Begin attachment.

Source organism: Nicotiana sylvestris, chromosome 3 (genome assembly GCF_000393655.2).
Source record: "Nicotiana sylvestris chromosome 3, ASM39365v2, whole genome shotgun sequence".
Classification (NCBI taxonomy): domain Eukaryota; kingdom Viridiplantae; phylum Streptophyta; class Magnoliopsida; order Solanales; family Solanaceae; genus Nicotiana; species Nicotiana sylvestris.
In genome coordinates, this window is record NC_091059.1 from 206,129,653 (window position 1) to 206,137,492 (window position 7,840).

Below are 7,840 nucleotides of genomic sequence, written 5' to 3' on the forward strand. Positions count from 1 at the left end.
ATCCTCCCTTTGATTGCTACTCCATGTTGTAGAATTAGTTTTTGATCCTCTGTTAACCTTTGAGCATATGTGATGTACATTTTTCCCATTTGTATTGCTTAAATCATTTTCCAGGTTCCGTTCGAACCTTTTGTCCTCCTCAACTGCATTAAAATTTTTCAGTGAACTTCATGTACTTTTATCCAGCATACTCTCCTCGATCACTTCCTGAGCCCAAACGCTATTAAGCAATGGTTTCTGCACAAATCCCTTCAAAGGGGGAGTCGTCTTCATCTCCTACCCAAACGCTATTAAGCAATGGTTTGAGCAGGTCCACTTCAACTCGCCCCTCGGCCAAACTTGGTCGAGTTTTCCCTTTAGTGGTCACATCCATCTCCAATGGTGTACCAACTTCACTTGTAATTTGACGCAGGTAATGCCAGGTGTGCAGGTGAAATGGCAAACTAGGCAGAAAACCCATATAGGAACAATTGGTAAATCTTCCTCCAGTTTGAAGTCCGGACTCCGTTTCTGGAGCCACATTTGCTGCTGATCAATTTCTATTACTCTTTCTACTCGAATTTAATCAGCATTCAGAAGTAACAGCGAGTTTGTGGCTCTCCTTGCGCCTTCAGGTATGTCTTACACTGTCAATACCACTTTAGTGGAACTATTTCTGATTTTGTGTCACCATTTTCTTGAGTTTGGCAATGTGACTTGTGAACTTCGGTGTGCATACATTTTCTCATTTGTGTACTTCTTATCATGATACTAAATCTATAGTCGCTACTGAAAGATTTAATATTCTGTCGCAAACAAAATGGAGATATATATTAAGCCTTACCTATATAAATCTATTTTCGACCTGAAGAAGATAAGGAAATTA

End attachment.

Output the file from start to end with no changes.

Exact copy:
Source organism: Nicotiana sylvestris, chromosome 3 (genome assembly GCF_000393655.2).
Source record: "Nicotiana sylvestris chromosome 3, ASM39365v2, whole genome shotgun sequence".
Classification (NCBI taxonomy): domain Eukaryota; kingdom Viridiplantae; phylum Streptophyta; class Magnoliopsida; order Solanales; family Solanaceae; genus Nicotiana; species Nicotiana sylvestris.
In genome coordinates, this window is record NC_091059.1 from 206,129,653 (window position 1) to 206,137,492 (window position 7,840).

Below are 7,840 nucleotides of genomic sequence, written 5' to 3' on the forward strand. Positions count from 1 at the left end.
ATCCTCCCTTTGATTGCTACTCCATGTTGTAGAATTAGTTTTTGATCCTCTGTTAACCTTTGAGCATATGTGATGTACATTTTTCCCATTTGTATTGCTTAAATCATTTTCCAGGTTCCGTTCGAACCTTTTGTCCTCCTCAACTGCATTAAAATTTTTCAGTGAACTTCATGTACTTTTATCCAGCATACTCTCCTCGATCACTTCCTGAGCCCAAACGCTATTAAGCAATGGTTTCTGCACAAATCCCTTCAAAGGGGGAGTCGTCTTCATCTCCTACCCAAACGCTATTAAGCAATGGTTTGAGCAGGTCCACTTCAACTCGCCCCTCGGCCAAACTTGGTCGAGTTTTCCCTTTAGTGGTCACATCCATCTCCAATGGTGTACCAACTTCACTTGTAATTTGACGCAGGTAATGCCAGGTGTGCAGGTGAAATGGCAAACTAGGCAGAAAACCCATATAGGAACAATTGGTAAATCTTCCTCCAGTTTGAAGTCCGGACTCCGTTTCTGGAGCCACATTTGCTGCTGATCAATTTCTATTACTCTTTCTACTCGAATTTAATCAGCATTCAGAAGTAACAGCGAGTTTGTGGCTCTCCTTGCGCCTTCAGGTATGTCTTACACTGTCAATACCACTTTAGTGGAACTATTTCTGATTTTGTGTCACCATTTTCTTGAGTTTGGCAATGTGACTTGTGAACTTCGGTGTGCATACATTTTCTCATTTGTGTACTTCTTATCATGATACTAAATCTATAGTCGCTACTGAAAGATTTAATATTCTGTCGCAAACAAAATGGAGATATATATTAAGCCTTACCTATATAAATCTATTTTCGACCTGAAGAAGATAAGGAAATTA